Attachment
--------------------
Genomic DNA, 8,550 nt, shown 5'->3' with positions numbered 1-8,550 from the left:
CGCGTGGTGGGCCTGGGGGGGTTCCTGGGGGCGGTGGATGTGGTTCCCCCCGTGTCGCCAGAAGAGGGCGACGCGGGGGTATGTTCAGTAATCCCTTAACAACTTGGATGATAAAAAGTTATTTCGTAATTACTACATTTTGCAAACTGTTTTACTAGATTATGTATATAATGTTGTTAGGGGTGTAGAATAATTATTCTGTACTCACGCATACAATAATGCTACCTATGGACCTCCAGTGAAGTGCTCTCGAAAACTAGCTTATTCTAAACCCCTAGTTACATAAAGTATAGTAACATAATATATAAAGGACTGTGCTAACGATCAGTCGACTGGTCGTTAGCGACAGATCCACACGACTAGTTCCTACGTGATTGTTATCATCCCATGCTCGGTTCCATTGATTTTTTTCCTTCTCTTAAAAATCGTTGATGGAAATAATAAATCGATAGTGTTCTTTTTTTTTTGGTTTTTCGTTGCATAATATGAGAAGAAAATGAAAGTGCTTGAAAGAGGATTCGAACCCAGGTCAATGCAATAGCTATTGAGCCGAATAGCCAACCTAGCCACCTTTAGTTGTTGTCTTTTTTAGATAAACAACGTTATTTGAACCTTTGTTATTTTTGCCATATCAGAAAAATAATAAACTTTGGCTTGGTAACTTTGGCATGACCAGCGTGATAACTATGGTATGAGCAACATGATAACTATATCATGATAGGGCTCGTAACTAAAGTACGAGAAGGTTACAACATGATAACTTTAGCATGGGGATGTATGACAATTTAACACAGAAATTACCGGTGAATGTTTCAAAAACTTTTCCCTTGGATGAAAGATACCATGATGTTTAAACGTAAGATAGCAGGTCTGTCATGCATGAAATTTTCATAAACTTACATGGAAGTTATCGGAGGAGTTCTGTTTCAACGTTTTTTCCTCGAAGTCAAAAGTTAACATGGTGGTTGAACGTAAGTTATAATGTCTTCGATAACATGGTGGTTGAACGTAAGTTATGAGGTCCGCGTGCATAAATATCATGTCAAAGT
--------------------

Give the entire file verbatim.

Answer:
Genomic DNA, 8,550 nt, shown 5'->3' with positions numbered 1-8,550 from the left:
CGCGTGGTGGGCCTGGGGGGGTTCCTGGGGGCGGTGGATGTGGTTCCCCCCGTGTCGCCAGAAGAGGGCGACGCGGGGGTATGTTCAGTAATCCCTTAACAACTTGGATGATAAAAAGTTATTTCGTAATTACTACATTTTGCAAACTGTTTTACTAGATTATGTATATAATGTTGTTAGGGGTGTAGAATAATTATTCTGTACTCACGCATACAATAATGCTACCTATGGACCTCCAGTGAAGTGCTCTCGAAAACTAGCTTATTCTAAACCCCTAGTTACATAAAGTATAGTAACATAATATATAAAGGACTGTGCTAACGATCAGTCGACTGGTCGTTAGCGACAGATCCACACGACTAGTTCCTACGTGATTGTTATCATCCCATGCTCGGTTCCATTGATTTTTTTCCTTCTCTTAAAAATCGTTGATGGAAATAATAAATCGATAGTGTTCTTTTTTTTTTGGTTTTTCGTTGCATAATATGAGAAGAAAATGAAAGTGCTTGAAAGAGGATTCGAACCCAGGTCAATGCAATAGCTATTGAGCCGAATAGCCAACCTAGCCACCTTTAGTTGTTGTCTTTTTTAGATAAACAACGTTATTTGAACCTTTGTTATTTTTGCCATATCAGAAAAATAATAAACTTTGGCTTGGTAACTTTGGCATGACCAGCGTGATAACTATGGTATGAGCAACATGATAACTATATCATGATAGGGCTCGTAACTAAAGTACGAGAAGGTTACAACATGATAACTTTAGCATGGGGATGTATGACAATTTAACACAGAAATTACCGGTGAATGTTTCAAAAACTTTTCCCTTGGATGAAAGATACCATGATGTTTAAACGTAAGATAGCAGGTCTGTCATGCATGAAATTTTCATAAACTTACATGGAAGTTATCGGAGGAGTTCTGTTTCAACGTTTTTTCCTCGAAGTCAAAAGTTAACATGGTGGTTGAACGTAAGTTATAATGTCTTCGATAACATGGTGGTTGAACGTAAGTTATGAGGTCCGCGTGCATAAATATCATGTCAAAGT